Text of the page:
Breaking through the clouds, he could see the landscape below. Remembering his training, he counted slowly to thirty then spread his arms wide. The fabric between his elbow and ribs pulled tight and he found himself flying through the air. It was a feeling unlike anything he’d ever experienced. The weightlessness, the freedom—the panic as he felt the suit tear under the weight of the wind. He was tumbling now, his limbs flailing as the air tore at him. This was it.
He jerked his head around in a panic and took note of his fellow soldiers. None of them were anywhere near him. It became increasingly difficult to see as he rolled from side to side. He fought to find balance. Every muscle in his body ached as they worked together in unison. The effort was taking every ounce of strength he had, but he finally started to level out.
“C.L., C.L.,” Tristaine shouted into his radcom. “Do you read me, C.L.? This is Glass. Repeat, do you read me?”
“Loud and clear Glass.” Came the reply. “I’ve got a fix on your twenty. You’re going to have to try to slow your descent. We’ve got time, but we’ll need all of it.”
Tristaine pushed through the panic—buried it deep inside. Even though he was watching helplessly as the rough terrain grew larger before his eyes, he was determined that he would survive this. Careful to keep his right elbow separated from his ribs—allowing his right wing to catch wind—he tried to hold the rip on his left wing shut. He began spiraling again. He gritted his teeth, completely focusing on regaining control. Eventually, he found balance. His speed decreased and he was able to breathe, slightly. But with his stomach toward the ground, he was unable to see where the cloud leader was. He craned his neck to try to glimpse his commanding officer, but couldn’t spot him.
“Looking good, Glass,” Speakman said. “Almost to you. I’m going to come in just above you. When I give the word, you’ll need to flip to your back and bear hug me—tight—with all you’ve got.”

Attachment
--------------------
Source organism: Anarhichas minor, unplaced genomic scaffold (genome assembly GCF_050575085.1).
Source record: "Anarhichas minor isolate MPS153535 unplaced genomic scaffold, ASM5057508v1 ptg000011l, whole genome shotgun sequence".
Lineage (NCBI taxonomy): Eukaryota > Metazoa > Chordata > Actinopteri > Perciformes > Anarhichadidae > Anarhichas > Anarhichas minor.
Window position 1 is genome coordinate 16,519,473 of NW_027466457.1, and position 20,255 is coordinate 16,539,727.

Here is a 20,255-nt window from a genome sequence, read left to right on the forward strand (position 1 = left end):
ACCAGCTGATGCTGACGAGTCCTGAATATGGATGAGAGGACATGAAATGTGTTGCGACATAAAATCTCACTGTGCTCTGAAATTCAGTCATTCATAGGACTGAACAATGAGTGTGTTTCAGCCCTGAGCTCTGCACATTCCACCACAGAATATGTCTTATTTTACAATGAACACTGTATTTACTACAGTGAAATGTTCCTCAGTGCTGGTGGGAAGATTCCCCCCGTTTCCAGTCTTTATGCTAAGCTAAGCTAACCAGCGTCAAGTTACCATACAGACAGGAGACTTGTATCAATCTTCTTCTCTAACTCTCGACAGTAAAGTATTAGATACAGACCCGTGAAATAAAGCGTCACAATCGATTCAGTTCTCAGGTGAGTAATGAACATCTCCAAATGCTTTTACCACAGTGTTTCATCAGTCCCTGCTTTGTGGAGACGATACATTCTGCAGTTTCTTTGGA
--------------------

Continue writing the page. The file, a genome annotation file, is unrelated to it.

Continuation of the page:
A few seconds of silence passed. They felt like hours to Tristaine. The ground was all he saw now.
“Ready?” Speakman asked over the radcom.
Tristaine didn’t know how much less ready he could be. They had not yet reached this level of training yet. The Solovot Empire expected perfection from their people and from their machines, yet no one had prepared them for how to handle a mechanical breakdown.
“Flip!” Speakman yelled.
There was no time to hesitate, so Tristaine responded immediately. In one fluid motion he was on his back and reaching out for Speakman. The two collided and Tristaine wrapped himself around the body of his superior officer, holding on for dear life.
“I’ll need you to shimmy down to my waist, cadet,” said the cloud leader.
Tristaine did as he was told, and once he was secure around Speakman’s waist, the cloud leader spread his own arms and took flight.
“These suits are not designed for two, you understand?” Speakmen said as they continued to fall at an alarming rate of speed. “This is going to be rough, but we will survive.”
The fabric between Speakman’s elbows and ribs was straining as it tried to stay intact while slowing the descent of two bodies. Tristaine swore he could hear it crying out in protest. The ground was fast approaching.
“Time to start praying,” Speakman said.
Those words were not what Tristaine Glass had hoped to hear. Prayer—that was the last thing on his mind. He was confident that no one was listening and certain that no one was going to respond. Especially not the god of Solovot. Even now, in the moments that could possibly be his last, Tristaine searched himself and found no belief. He was convinced the god of Solovot didn’t exist.
As they neared the rocky surface below, the display inside Tristaine’s visor shimmered into focus. Several numbers appeared around the perimeter of his vision. Additionally, he began to see evidence of what had happened in the sky. Smoke rose from craters below and fire spread through the trees. He was beginning to be able to make out shapes running through the high grass—they did not look friendly. What happened to the raider wasn’t a malfunction, it was an attack.